Ethics Group Wants Action Against State Minority Leader

The Denver District Attorney’s office is balking on a case that could land one of the state’s leading politicians in legal trouble. That’s according to a local ethics group that has called for a probe of Senate Minority Leader Andy McElhany (R-Colorado Springs) and the legislature’s Senate Minority Office for alleged violations of state law.

The organization, Colorado Ethics Watch (formerly Colorado Citizens for Ethics in Government), a nonprofit that monitors ethics throughout the state, is charging that Sen. McElhany violated the law by accepting money from a state political committee to pay for, the official Web site for the Senate Minority Office. On top of that, campaign finance reports are only adding to questions regarding how the office’s site was financed.

In April, Colorado Confidential reported on connections between ColoradoSenateNews and, a “free market news site” headed by Brad Jones, a former Republican consultant. When questions developed over how the the office’s Web site was funded, McElhany was reported to have stated in an Apr. 11 Rocky Mountain News article (PDF) that he used $2,700 in contributions from the Senate Majority Fund, a political committee, to pay Jones to create the Web page.

The only problem is that such an action is completely illegal, according to CEW’s director Chantell Taylor.

“The facts of this case are just so irrefutable that there should at least be some penalty, and if this doesn’t point to a violation then I certainly don’t know what would,” says Taylor, who claims that it’s unlawful under a state statutes for a public officials to use given money for official purposes, like building the minority office’s Web site.

Taylor also says she’s been in contact with Denver’s Deputy District Attorney Dick Reeve with little results, claiming that the DA’s office had said that there would be some kind of action on the case by September, which didn’t happen. Reeve did not return a request for comment.

“He’s just been putting us off all summer,” says Taylor. “It seems to me that they should be moving much more quickly or at least moving at all, and they haven’t been.”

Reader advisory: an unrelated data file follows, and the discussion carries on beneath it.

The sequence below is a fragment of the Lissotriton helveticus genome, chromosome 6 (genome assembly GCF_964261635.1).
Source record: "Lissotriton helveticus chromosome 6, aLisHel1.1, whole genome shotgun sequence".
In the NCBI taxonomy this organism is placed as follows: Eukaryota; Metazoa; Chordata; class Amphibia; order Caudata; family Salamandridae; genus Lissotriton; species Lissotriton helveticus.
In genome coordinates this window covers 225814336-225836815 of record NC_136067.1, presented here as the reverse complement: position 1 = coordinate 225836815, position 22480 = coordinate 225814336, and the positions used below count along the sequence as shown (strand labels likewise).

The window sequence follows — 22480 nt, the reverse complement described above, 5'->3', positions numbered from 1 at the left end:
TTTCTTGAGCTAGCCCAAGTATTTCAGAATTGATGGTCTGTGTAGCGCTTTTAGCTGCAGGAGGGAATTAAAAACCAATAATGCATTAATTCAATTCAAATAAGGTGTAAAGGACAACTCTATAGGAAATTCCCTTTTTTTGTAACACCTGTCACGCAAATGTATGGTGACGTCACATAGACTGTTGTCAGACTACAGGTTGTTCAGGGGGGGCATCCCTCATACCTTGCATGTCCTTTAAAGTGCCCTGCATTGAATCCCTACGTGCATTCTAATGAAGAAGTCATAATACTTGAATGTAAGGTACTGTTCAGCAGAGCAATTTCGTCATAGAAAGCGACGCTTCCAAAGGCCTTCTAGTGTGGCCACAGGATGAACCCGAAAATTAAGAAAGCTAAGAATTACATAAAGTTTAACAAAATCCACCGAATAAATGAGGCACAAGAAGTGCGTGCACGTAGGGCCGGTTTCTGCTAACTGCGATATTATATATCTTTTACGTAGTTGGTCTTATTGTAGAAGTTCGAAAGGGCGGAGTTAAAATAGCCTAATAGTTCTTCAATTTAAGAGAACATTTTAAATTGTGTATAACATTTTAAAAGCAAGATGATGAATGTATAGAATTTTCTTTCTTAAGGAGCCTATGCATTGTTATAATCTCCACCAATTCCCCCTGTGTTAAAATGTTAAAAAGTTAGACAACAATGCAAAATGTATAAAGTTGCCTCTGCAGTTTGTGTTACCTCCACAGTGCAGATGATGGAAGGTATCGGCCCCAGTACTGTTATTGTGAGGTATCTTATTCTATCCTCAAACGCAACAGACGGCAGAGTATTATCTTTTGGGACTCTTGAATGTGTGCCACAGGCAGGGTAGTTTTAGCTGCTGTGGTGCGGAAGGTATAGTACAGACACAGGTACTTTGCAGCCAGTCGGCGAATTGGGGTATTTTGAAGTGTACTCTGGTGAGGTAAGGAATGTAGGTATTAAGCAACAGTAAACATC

Adding to the legal confusion are campaign finance records filed by the Senate Majority Fund in in April, after CEW’s call for an investigation, retracting the funds that were originally reported to have gone to Jones for work on ColoradoSenateNews. Now it’s currently unclear how the site was paid for, and who paid for it.

CEW also alleges that McElhany could have violated another law by failing to disclose the money from the Senate Majority Fund.

“He didn’t report it. He didn’t disclose it. So we think the violation is probably two fold, that it should’ve been disclosed and shouldn’t have been used for official purposes.” Taylor says.

Sen. McElhany has not returned a request for comment, and senate expenditures from April to the present reviewed by Colorado Confidential show no money going towards the Web page.

Erin Rosa was born in Spain and raised in Colorado Springs. She is a freelance writer currently living in Denver. Rosa's work has been featured in a variety of news outlets including the Huffington Post, Democracy Now!, and the Rocky Mountain Chronicle, an alternative-weekly in Northern Colorado where she worked as a columnist covering the state legislature. Rosa has received awards from the Society of Professional Journalists for her reporting on lobbying and woman's health issues. She was also tapped with a rare honorable mention award by the Newspaper Guild-CWA's David S. Barr Award in 2008--only the second such honor conferred in its nine-year history--for her investigative series covering the federal government's Supermax prison in the state. Rosa covers the labor community, corrections, immigration and government transparency matters. She can be reached at

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